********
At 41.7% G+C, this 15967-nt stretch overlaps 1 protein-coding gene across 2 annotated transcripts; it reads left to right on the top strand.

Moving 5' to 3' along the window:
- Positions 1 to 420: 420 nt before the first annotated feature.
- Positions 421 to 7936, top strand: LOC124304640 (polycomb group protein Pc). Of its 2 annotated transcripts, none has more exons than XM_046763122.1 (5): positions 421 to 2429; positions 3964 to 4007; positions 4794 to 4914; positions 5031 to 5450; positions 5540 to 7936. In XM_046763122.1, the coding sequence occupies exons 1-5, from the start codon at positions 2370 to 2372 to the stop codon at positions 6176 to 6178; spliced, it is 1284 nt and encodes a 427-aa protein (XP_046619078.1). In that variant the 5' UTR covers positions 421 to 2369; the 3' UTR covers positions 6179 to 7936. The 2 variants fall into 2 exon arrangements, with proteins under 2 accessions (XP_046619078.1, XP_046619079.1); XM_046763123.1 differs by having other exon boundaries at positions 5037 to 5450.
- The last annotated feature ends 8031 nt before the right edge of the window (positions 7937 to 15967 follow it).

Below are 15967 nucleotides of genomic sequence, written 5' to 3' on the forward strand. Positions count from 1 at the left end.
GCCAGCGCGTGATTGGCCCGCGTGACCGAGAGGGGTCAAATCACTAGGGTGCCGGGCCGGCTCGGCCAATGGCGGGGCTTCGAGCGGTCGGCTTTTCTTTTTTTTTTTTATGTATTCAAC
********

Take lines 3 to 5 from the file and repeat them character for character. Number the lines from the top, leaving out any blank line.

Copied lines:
- Positions 1 to 420: 420 nt before the first annotated feature.
- Positions 421 to 7936, top strand: LOC124304640 (polycomb group protein Pc). Of its 2 annotated transcripts, none has more exons than XM_046763122.1 (5): positions 421 to 2429; positions 3964 to 4007; positions 4794 to 4914; positions 5031 to 5450; positions 5540 to 7936. In XM_046763122.1, the coding sequence occupies exons 1-5, from the start codon at positions 2370 to 2372 to the stop codon at positions 6176 to 6178; spliced, it is 1284 nt and encodes a 427-aa protein (XP_046619078.1). In that variant the 5' UTR covers positions 421 to 2369; the 3' UTR covers positions 6179 to 7936. The 2 variants fall into 2 exon arrangements, with proteins under 2 accessions (XP_046619078.1, XP_046619079.1); XM_046763123.1 differs by having other exon boundaries at positions 5037 to 5450.
- The last annotated feature ends 8031 nt before the right edge of the window (positions 7937 to 15967 follow it).